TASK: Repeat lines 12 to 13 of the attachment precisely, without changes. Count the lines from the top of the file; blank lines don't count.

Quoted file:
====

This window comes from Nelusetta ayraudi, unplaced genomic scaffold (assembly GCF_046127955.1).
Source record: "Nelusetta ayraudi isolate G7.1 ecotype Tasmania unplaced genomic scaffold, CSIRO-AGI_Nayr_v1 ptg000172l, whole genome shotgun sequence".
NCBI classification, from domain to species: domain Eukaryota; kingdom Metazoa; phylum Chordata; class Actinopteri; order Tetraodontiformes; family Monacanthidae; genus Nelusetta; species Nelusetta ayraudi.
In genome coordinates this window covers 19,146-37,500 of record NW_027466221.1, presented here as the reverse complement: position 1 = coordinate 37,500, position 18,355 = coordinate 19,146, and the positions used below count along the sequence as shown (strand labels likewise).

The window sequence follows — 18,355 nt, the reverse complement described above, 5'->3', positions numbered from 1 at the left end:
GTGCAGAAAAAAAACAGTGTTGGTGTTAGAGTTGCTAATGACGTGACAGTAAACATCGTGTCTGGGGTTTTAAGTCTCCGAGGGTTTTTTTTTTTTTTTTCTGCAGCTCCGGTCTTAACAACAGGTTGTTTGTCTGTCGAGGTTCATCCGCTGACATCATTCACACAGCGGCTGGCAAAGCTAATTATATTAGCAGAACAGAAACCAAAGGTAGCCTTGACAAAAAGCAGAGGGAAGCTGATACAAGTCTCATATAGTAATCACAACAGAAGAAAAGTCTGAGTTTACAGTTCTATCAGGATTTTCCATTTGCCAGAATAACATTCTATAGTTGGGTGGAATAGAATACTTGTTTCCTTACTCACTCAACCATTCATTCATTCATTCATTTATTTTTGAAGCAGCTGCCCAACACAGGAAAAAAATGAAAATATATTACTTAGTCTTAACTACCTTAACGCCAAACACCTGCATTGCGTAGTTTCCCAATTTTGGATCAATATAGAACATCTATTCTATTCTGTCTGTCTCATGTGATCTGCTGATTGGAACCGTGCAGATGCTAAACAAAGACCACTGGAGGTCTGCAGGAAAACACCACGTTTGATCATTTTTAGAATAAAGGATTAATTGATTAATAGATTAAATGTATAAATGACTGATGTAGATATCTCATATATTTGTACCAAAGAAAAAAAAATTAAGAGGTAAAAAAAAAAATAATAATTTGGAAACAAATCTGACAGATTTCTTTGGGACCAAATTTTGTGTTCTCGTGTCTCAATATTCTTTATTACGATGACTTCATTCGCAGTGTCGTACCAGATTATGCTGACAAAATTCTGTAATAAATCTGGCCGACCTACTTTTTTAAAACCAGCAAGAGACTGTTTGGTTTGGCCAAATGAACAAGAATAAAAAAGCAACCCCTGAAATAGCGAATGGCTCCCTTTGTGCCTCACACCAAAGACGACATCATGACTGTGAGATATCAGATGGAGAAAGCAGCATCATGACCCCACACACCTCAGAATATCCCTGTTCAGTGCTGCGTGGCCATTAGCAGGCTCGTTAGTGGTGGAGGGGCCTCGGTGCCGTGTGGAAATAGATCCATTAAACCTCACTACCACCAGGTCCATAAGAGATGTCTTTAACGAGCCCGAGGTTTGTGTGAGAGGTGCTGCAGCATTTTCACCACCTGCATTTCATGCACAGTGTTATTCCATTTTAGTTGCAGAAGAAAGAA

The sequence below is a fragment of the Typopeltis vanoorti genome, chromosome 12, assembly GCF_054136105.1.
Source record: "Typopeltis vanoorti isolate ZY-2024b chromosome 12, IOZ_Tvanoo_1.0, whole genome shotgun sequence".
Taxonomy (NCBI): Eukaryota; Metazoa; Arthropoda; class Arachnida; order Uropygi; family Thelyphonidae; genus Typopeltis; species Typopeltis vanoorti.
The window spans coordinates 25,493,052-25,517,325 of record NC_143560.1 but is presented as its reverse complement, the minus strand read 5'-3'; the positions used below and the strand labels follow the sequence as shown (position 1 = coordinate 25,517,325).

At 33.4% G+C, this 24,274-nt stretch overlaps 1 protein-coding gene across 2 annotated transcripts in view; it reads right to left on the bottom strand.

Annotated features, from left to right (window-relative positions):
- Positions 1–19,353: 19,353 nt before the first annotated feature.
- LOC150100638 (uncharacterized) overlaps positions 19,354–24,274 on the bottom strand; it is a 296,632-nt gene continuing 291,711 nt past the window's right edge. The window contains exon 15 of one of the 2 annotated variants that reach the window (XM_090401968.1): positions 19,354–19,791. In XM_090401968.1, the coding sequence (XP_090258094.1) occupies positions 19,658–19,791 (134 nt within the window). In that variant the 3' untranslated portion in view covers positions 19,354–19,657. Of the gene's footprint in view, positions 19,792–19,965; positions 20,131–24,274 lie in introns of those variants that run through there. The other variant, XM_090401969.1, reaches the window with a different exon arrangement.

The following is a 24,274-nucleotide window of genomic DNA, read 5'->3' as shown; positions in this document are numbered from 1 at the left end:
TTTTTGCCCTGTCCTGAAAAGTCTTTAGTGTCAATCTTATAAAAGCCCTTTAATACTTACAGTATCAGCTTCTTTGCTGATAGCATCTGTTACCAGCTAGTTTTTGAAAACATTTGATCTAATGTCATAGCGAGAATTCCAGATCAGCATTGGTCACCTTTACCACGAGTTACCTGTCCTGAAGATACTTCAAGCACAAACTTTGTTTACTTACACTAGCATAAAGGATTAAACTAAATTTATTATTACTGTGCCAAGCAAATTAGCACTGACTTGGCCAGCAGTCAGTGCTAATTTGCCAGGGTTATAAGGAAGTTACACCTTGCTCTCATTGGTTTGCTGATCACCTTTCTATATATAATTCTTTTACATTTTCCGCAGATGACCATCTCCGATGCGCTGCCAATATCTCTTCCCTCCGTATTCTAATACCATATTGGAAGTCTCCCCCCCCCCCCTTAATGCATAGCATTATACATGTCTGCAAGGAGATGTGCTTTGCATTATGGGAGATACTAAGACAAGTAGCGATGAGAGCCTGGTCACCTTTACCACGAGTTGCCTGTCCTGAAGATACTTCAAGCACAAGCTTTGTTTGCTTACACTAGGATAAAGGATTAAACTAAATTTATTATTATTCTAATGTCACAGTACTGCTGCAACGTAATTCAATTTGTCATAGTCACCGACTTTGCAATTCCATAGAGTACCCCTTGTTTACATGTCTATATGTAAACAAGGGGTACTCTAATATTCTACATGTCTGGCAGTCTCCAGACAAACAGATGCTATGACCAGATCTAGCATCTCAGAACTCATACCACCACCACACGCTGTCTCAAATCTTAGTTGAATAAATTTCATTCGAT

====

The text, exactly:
Annotated features, from left to right (window-relative positions):
- Positions 1–19,353: 19,353 nt before the first annotated feature.